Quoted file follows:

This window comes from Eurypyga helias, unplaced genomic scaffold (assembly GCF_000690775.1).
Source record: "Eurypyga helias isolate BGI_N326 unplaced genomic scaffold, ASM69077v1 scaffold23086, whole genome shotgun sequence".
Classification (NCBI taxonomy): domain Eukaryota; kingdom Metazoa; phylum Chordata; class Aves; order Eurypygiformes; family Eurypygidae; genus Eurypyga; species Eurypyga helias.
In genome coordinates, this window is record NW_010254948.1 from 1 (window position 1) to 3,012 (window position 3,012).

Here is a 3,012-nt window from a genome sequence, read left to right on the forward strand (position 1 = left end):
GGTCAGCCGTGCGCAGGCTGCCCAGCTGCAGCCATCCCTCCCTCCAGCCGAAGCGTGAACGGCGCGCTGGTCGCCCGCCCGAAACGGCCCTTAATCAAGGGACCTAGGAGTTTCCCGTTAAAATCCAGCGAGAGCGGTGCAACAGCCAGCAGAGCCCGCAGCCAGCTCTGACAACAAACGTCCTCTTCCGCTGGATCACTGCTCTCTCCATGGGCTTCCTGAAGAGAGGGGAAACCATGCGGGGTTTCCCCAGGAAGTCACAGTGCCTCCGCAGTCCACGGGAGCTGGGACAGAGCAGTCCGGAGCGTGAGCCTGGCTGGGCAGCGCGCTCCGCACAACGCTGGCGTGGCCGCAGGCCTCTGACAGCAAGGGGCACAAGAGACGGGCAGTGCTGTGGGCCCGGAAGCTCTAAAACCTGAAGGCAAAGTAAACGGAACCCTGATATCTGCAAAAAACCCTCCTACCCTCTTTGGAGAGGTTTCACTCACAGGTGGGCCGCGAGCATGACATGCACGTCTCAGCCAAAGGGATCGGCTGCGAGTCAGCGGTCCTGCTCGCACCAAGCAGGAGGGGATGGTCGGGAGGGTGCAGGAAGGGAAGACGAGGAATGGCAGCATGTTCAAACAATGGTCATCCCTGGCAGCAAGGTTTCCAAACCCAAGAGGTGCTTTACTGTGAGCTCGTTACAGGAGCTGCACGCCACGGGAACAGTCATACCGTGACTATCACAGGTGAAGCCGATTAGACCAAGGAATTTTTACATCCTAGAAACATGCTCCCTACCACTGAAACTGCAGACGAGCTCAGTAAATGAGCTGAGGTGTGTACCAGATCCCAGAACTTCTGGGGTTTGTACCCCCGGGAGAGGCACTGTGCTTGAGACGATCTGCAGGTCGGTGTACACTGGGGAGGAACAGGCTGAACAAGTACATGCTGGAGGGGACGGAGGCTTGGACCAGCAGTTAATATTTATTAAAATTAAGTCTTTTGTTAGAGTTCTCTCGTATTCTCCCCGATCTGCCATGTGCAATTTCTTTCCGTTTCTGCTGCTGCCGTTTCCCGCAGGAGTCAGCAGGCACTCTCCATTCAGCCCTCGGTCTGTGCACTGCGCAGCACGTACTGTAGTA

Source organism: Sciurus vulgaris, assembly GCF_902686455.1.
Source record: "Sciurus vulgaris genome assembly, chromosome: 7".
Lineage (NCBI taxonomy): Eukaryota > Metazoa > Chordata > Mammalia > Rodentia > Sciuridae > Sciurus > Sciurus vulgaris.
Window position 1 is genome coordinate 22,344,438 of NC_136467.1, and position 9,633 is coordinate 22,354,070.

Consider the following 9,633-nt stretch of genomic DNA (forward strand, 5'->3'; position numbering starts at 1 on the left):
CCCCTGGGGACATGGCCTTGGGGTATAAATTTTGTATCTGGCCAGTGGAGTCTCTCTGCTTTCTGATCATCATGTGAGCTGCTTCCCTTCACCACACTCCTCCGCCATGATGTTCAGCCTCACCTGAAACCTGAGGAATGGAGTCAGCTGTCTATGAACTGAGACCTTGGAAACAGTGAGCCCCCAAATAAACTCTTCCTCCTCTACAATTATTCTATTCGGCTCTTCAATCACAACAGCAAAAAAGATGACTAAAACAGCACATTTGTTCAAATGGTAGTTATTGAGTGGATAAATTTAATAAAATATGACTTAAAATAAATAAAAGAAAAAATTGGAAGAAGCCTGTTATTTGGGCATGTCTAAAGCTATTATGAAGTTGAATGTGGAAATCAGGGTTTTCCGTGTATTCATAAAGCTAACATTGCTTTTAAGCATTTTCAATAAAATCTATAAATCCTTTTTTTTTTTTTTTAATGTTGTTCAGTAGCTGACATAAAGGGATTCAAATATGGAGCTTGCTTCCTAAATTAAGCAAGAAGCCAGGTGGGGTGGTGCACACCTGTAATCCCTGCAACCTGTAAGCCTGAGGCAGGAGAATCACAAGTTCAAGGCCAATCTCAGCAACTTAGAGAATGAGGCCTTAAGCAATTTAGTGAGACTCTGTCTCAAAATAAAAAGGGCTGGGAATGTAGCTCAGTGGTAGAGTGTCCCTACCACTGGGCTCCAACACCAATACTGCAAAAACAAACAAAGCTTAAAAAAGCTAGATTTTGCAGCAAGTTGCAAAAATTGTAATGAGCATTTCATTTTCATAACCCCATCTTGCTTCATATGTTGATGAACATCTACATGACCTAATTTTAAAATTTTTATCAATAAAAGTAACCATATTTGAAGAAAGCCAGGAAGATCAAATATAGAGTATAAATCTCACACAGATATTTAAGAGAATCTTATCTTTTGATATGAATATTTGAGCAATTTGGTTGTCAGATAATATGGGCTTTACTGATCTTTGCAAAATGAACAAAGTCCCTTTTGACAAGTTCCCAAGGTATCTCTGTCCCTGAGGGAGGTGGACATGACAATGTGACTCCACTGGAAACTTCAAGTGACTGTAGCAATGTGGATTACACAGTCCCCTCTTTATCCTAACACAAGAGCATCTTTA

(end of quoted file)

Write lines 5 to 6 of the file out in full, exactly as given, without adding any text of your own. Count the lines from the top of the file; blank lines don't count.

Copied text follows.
Here is a 3,012-nt window from a genome sequence, read left to right on the forward strand (position 1 = left end):
GGTCAGCCGTGCGCAGGCTGCCCAGCTGCAGCCATCCCTCCCTCCAGCCGAAGCGTGAACGGCGCGCTGGTCGCCCGCCCGAAACGGCCCTTAATCAAGGGACCTAGGAGTTTCCCGTTAAAATCCAGCGAGAGCGGTGCAACAGCCAGCAGAGCCCGCAGCCAGCTCTGACAACAAACGTCCTCTTCCGCTGGATCACTGCTCTCTCCATGGGCTTCCTGAAGAGAGGGGAAACCATGCGGGGTTTCCCCAGGAAGTCACAGTGCCTCCGCAGTCCACGGGAGCTGGGACAGAGCAGTCCGGAGCGTGAGCCTGGCTGGGCAGCGCGCTCCGCACAACGCTGGCGTGGCCGCAGGCCTCTGACAGCAAGGGGCACAAGAGACGGGCAGTGCTGTGGGCCCGGAAGCTCTAAAACCTGAAGGCAAAGTAAACGGAACCCTGATATCTGCAAAAAACCCTCCTACCCTCTTTGGAGAGGTTTCACTCACAGGTGGGCCGCGAGCATGACATGCACGTCTCAGCCAAAGGGATCGGCTGCGAGTCAGCGGTCCTGCTCGCACCAAGCAGGAGGGGATGGTCGGGAGGGTGCAGGAAGGGAAGACGAGGAATGGCAGCATGTTCAAACAATGGTCATCCCTGGCAGCAAGGTTTCCAAACCCAAGAGGTGCTTTACTGTGAGCTCGTTACAGGAGCTGCACGCCACGGGAACAGTCATACCGTGACTATCACAGGTGAAGCCGATTAGACCAAGGAATTTTTACATCCTAGAAACATGCTCCCTACCACTGAAACTGCAGACGAGCTCAGTAAATGAGCTGAGGTGTGTACCAGATCCCAGAACTTCTGGGGTTTGTACCCCCGGGAGAGGCACTGTGCTTGAGACGATCTGCAGGTCGGTGTACACTGGGGAGGAACAGGCTGAACAAGTACATGCTGGAGGGGACGGAGGCTTGGACCAGCAGTTAATATTTATTAAAATTAAGTCTTTTGTTAGAGTTCTCTCGTATTCTCCCCGATCTGCCATGTGCAATTTCTTTCCGTTTCTGCTGCTGCCGTTTCCCGCAGGAGTCAGCAGGCACTCTCCATTCAGCCCTCGGTCTGTGCACTGCGCAGCACGTACTGTAGTA